A dependent child gets aid immediately and continuously in case the parent is incarcerated or in case the parent is inducted into the armed services. The six-month rule creates a separate class of needy children who by the federal standard may be as "needy" as those in the other two categories.
The federal Act directs that "aid to families with dependent children shall be furnished with reasonable promptness to all eligible individuals." 5 The federal regulation requires decisions on applications to be made "promptly" and "not in excess of" 30 days and that the assistance check or notification of denial be mailed within that period. 6 As noted, the federal Act contains no waiting period to establish "continued absence." And the HEW Handbook, already referred to, 7 states as respects "continued absence" that "[a] child comes within this interpretation if for any reason his parent is absent." 8 [405 U.S. 669, 674]
Here, as in California Human Resources Dept. v. Java, 402 U.S. 121, 135 , the State's program "tends to frustrate" the Social Security Act. King v. Smith, 392 U.S. 309 , "establishes that, at least in the absence of congressional authorization for the exclusion clearly evidenced from the Social Security Act or its legislative history, a state eligibility standard that excludes persons eligible for assistance under federal AFDC standards violates the Social Security Act and is therefore invalid under the Supremacy Clause." Townsend v. Swank, 404 U.S. 282, 286 . While a State has a legitimate interest in preventing fraud, there are, as we said in Shapiro v. Thompson, 394 U.S. 618, 637 , "less drastic means" available "to minimize that hazard." Rather than remanding for a lower court determination of the law of the case, the merits ought to be decided now inasmuch as (a) the facts are essentially undisputed, (b) the appellants' claim based on the federal Act is plainly correct, and (c) further litigation would work a hardship upon welfare recipients affected by the Indiana rule. See generally Note, Individualized Criminal Justice In The Supreme Court: A Study Of Dispositional Decision Making, 81 Harv. L. Rev. 1260 (1968); Bell, Appellate Court Opinions And The Remand Process, 2 Ga. L. Rev. 526, 536 (1968). [405 U.S. 669, 675]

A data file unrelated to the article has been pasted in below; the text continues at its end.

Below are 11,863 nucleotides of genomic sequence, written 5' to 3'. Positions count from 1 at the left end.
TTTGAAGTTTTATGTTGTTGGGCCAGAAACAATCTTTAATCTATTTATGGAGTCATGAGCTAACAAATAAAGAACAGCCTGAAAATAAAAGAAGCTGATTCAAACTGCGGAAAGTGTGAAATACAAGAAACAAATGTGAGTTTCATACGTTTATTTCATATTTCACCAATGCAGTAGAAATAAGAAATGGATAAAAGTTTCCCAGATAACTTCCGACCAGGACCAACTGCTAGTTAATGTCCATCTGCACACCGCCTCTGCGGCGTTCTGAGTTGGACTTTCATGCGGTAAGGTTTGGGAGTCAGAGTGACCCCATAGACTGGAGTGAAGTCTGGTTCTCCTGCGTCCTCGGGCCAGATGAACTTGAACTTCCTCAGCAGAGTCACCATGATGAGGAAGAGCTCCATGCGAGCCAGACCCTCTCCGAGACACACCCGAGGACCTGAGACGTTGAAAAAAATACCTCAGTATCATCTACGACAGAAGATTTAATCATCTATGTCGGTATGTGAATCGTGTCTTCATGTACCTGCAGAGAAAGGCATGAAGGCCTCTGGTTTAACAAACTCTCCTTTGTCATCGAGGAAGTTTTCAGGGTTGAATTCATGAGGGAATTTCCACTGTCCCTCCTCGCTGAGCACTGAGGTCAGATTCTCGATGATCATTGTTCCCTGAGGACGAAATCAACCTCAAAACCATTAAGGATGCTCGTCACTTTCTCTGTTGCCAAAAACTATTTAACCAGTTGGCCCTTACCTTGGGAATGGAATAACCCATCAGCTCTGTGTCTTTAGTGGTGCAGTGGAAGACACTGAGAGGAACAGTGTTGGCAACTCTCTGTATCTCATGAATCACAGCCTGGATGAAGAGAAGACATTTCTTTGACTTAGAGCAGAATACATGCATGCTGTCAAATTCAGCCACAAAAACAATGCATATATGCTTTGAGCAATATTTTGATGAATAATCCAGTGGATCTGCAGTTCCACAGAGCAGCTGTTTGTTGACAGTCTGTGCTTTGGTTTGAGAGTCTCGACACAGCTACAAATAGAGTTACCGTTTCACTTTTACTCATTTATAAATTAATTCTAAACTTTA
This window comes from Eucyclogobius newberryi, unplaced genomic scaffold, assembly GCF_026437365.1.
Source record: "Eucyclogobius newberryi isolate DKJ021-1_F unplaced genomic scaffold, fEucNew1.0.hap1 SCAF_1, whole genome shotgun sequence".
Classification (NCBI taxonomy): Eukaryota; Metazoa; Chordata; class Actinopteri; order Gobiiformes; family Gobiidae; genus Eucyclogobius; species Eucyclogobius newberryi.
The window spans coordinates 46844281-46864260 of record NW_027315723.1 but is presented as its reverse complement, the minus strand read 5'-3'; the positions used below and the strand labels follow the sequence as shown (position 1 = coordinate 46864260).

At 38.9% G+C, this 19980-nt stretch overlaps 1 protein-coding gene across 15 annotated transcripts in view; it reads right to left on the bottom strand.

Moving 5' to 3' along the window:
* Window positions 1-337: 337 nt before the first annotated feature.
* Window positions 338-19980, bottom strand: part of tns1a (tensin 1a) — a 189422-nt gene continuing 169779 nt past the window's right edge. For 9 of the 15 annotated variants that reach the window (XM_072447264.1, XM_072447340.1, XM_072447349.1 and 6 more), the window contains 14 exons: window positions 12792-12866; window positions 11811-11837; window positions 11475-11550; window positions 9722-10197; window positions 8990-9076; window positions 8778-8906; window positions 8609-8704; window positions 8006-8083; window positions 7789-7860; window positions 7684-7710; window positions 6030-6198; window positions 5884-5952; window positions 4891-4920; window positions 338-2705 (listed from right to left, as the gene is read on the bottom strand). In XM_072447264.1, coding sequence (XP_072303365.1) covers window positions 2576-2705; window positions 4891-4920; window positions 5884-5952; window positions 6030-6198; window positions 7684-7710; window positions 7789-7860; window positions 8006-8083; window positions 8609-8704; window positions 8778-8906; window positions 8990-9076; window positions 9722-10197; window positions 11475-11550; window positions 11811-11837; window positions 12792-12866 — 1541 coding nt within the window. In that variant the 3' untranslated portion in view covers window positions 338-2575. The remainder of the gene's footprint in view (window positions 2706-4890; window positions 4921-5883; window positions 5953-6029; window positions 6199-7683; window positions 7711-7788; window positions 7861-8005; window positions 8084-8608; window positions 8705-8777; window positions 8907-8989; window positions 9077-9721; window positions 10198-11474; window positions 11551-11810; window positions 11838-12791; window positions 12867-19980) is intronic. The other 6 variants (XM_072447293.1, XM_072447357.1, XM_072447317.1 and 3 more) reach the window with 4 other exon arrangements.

The Indiana regulation so plainly collides with the federal Act that I would end this frivolous defense to this welfare litigation by deciding the merits and reversing by reason of the Supremacy Clause.
[ Footnote 2 ] Ind. State Bd. of Pub. Welfare Reg. 2-400 (a).
[ Footnote 3 ] Dept. of Health, Education, & Welfare Handbook of Public Assistance Administration, pt. IV, 3422.5 (1968).
[ Footnote 4 ] Burns, Ind. Admin. Rules & Regs. (52-1001)-2 (1967): "When the continued absence is due to desertion or separation, the absence shall have been continuous for a period of at least six 6. months prior to the date of application for assistance to dependent children; except that under exceptional circumstances of need and where it is determined that the absence of a parent is actual and bona fide an application may be filed and a child may be considered immediately eligible upon a special finding of the county department of public welfare setting forth the facts and reasons for such action."
[ Footnote 5 ] 42 U.S.C. 602 (a) (10).
[ Footnote 6 ] 45 CFR 206.10 (3), 36 Fed. Reg. 3864.
[ Footnote 7 ] N. 3, supra.
[ Footnote 8 ] Part IV, 3422.2, of the Handbook provides: